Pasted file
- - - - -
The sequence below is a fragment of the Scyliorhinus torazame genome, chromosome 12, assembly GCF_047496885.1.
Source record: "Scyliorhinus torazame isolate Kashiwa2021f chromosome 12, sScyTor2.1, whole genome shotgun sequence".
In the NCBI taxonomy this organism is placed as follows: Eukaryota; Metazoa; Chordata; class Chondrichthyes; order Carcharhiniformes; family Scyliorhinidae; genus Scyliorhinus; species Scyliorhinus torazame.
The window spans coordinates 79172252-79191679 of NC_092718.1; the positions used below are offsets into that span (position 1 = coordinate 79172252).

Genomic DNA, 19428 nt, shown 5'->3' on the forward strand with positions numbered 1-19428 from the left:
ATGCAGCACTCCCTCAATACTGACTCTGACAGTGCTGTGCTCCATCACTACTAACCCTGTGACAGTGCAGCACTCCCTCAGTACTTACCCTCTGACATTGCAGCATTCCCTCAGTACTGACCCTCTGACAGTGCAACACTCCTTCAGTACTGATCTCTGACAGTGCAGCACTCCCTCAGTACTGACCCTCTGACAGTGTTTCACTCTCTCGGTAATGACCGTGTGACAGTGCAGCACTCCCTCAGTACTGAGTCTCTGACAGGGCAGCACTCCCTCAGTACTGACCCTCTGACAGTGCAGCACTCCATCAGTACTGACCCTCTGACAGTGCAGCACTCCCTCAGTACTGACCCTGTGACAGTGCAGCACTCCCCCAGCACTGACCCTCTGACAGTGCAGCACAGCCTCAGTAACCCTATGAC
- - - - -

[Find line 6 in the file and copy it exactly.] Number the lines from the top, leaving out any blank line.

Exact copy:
ATGCAGCACTCCCTCAATACTGACTCTGACAGTGCTGTGCTCCATCACTACTAACCCTGTGACAGTGCAGCACTCCCTCAGTACTTACCCTCTGACATTGCAGCATTCCCTCAGTACTGACCCTCTGACAGTGCAACACTCCTTCAGTACTGATCTCTGACAGTGCAGCACTCCCTCAGTACTGACCCTCTGACAGTGTTTCACTCTCTCGGTAATGACCGTGTGACAGTGCAGCACTCCCTCAGTACTGAGTCTCTGACAGGGCAGCACTCCCTCAGTACTGACCCTCTGACAGTGCAGCACTCCATCAGTACTGACCCTCTGACAGTGCAGCACTCCCTCAGTACTGACCCTGTGACAGTGCAGCACTCCCCCAGCACTGACCCTCTGACAGTGCAGCACAGCCTCAGTAACCCTATGAC